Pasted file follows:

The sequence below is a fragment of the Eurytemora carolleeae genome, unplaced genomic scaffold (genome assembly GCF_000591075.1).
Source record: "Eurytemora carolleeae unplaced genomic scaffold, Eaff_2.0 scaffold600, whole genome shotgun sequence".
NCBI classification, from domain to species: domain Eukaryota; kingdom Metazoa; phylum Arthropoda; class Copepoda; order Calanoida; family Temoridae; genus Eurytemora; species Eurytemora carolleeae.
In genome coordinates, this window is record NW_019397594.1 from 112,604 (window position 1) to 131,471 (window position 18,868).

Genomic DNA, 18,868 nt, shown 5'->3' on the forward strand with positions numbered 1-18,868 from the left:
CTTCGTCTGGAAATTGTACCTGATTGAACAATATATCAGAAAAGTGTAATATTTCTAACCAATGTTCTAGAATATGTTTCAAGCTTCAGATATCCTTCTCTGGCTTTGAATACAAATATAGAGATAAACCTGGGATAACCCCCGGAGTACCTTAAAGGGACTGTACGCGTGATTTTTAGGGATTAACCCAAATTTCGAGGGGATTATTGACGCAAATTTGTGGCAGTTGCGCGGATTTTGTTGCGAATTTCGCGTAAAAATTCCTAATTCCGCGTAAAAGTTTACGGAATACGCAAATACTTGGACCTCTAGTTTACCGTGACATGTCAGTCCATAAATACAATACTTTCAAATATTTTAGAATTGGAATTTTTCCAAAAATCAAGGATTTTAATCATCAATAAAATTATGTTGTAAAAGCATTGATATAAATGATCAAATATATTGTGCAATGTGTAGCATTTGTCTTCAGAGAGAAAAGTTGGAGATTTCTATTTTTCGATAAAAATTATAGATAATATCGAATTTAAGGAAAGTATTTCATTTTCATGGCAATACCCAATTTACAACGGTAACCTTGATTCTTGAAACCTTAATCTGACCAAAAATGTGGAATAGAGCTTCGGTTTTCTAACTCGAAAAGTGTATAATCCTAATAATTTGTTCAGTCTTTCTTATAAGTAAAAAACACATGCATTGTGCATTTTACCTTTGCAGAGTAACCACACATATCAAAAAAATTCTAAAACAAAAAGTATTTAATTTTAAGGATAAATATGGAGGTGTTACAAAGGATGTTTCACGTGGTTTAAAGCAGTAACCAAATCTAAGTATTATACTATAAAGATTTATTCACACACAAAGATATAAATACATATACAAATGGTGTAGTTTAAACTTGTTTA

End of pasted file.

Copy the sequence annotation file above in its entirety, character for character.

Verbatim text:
The sequence below is a fragment of the Eurytemora carolleeae genome, unplaced genomic scaffold (genome assembly GCF_000591075.1).
Source record: "Eurytemora carolleeae unplaced genomic scaffold, Eaff_2.0 scaffold600, whole genome shotgun sequence".
NCBI classification, from domain to species: domain Eukaryota; kingdom Metazoa; phylum Arthropoda; class Copepoda; order Calanoida; family Temoridae; genus Eurytemora; species Eurytemora carolleeae.
In genome coordinates, this window is record NW_019397594.1 from 112,604 (window position 1) to 131,471 (window position 18,868).

Genomic DNA, 18,868 nt, shown 5'->3' on the forward strand with positions numbered 1-18,868 from the left:
CTTCGTCTGGAAATTGTACCTGATTGAACAATATATCAGAAAAGTGTAATATTTCTAACCAATGTTCTAGAATATGTTTCAAGCTTCAGATATCCTTCTCTGGCTTTGAATACAAATATAGAGATAAACCTGGGATAACCCCCGGAGTACCTTAAAGGGACTGTACGCGTGATTTTTAGGGATTAACCCAAATTTCGAGGGGATTATTGACGCAAATTTGTGGCAGTTGCGCGGATTTTGTTGCGAATTTCGCGTAAAAATTCCTAATTCCGCGTAAAAGTTTACGGAATACGCAAATACTTGGACCTCTAGTTTACCGTGACATGTCAGTCCATAAATACAATACTTTCAAATATTTTAGAATTGGAATTTTTCCAAAAATCAAGGATTTTAATCATCAATAAAATTATGTTGTAAAAGCATTGATATAAATGATCAAATATATTGTGCAATGTGTAGCATTTGTCTTCAGAGAGAAAAGTTGGAGATTTCTATTTTTCGATAAAAATTATAGATAATATCGAATTTAAGGAAAGTATTTCATTTTCATGGCAATACCCAATTTACAACGGTAACCTTGATTCTTGAAACCTTAATCTGACCAAAAATGTGGAATAGAGCTTCGGTTTTCTAACTCGAAAAGTGTATAATCCTAATAATTTGTTCAGTCTTTCTTATAAGTAAAAAACACATGCATTGTGCATTTTACCTTTGCAGAGTAACCACACATATCAAAAAAATTCTAAAACAAAAAGTATTTAATTTTAAGGATAAATATGGAGGTGTTACAAAGGATGTTTCACGTGGTTTAAAGCAGTAACCAAATCTAAGTATTATACTATAAAGATTTATTCACACACAAAGATATAAATACATATACAAATGGTGTAGTTTAAACTTGTTTA